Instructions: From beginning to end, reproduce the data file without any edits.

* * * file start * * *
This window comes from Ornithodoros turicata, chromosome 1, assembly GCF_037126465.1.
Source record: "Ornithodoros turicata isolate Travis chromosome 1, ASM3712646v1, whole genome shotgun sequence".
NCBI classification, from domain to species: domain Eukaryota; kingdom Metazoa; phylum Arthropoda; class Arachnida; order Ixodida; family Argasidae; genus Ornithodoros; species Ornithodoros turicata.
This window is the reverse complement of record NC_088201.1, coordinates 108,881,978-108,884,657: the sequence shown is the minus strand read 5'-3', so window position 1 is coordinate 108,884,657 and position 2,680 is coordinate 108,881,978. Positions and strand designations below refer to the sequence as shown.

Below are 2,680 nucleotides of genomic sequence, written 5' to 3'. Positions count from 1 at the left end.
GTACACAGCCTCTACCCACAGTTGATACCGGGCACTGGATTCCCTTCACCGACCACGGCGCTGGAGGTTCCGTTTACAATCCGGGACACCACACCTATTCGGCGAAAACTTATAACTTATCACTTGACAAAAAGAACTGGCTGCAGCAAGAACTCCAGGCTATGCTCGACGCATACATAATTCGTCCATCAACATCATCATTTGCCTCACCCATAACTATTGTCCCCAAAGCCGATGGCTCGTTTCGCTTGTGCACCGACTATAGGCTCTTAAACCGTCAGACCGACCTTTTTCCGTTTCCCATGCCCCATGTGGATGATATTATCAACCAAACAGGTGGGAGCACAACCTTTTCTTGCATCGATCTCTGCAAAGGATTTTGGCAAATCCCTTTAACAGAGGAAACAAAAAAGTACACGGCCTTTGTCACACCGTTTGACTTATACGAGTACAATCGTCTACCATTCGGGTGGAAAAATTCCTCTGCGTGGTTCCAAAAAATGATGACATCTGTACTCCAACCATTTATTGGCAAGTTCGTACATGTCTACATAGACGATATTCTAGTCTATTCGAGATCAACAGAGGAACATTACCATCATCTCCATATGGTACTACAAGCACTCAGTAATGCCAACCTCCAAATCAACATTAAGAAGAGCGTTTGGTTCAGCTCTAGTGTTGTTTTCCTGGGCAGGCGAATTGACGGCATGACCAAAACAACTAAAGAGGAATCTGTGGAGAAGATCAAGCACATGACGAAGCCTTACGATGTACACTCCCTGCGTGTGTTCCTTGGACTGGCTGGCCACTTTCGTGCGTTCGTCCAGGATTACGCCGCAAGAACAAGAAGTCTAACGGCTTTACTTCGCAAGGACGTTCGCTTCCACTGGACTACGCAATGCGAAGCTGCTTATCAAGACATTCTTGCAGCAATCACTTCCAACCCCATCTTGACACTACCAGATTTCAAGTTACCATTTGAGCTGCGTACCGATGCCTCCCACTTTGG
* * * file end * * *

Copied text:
This window comes from Ornithodoros turicata, chromosome 1, assembly GCF_037126465.1.
Source record: "Ornithodoros turicata isolate Travis chromosome 1, ASM3712646v1, whole genome shotgun sequence".
NCBI classification, from domain to species: domain Eukaryota; kingdom Metazoa; phylum Arthropoda; class Arachnida; order Ixodida; family Argasidae; genus Ornithodoros; species Ornithodoros turicata.
This window is the reverse complement of record NC_088201.1, coordinates 108,881,978-108,884,657: the sequence shown is the minus strand read 5'-3', so window position 1 is coordinate 108,884,657 and position 2,680 is coordinate 108,881,978. Positions and strand designations below refer to the sequence as shown.

Below are 2,680 nucleotides of genomic sequence, written 5' to 3'. Positions count from 1 at the left end.
GTACACAGCCTCTACCCACAGTTGATACCGGGCACTGGATTCCCTTCACCGACCACGGCGCTGGAGGTTCCGTTTACAATCCGGGACACCACACCTATTCGGCGAAAACTTATAACTTATCACTTGACAAAAAGAACTGGCTGCAGCAAGAACTCCAGGCTATGCTCGACGCATACATAATTCGTCCATCAACATCATCATTTGCCTCACCCATAACTATTGTCCCCAAAGCCGATGGCTCGTTTCGCTTGTGCACCGACTATAGGCTCTTAAACCGTCAGACCGACCTTTTTCCGTTTCCCATGCCCCATGTGGATGATATTATCAACCAAACAGGTGGGAGCACAACCTTTTCTTGCATCGATCTCTGCAAAGGATTTTGGCAAATCCCTTTAACAGAGGAAACAAAAAAGTACACGGCCTTTGTCACACCGTTTGACTTATACGAGTACAATCGTCTACCATTCGGGTGGAAAAATTCCTCTGCGTGGTTCCAAAAAATGATGACATCTGTACTCCAACCATTTATTGGCAAGTTCGTACATGTCTACATAGACGATATTCTAGTCTATTCGAGATCAACAGAGGAACATTACCATCATCTCCATATGGTACTACAAGCACTCAGTAATGCCAACCTCCAAATCAACATTAAGAAGAGCGTTTGGTTCAGCTCTAGTGTTGTTTTCCTGGGCAGGCGAATTGACGGCATGACCAAAACAACTAAAGAGGAATCTGTGGAGAAGATCAAGCACATGACGAAGCCTTACGATGTACACTCCCTGCGTGTGTTCCTTGGACTGGCTGGCCACTTTCGTGCGTTCGTCCAGGATTACGCCGCAAGAACAAGAAGTCTAACGGCTTTACTTCGCAAGGACGTTCGCTTCCACTGGACTACGCAATGCGAAGCTGCTTATCAAGACATTCTTGCAGCAATCACTTCCAACCCCATCTTGACACTACCAGATTTCAAGTTACCATTTGAGCTGCGTACCGATGCCTCCCACTTTGG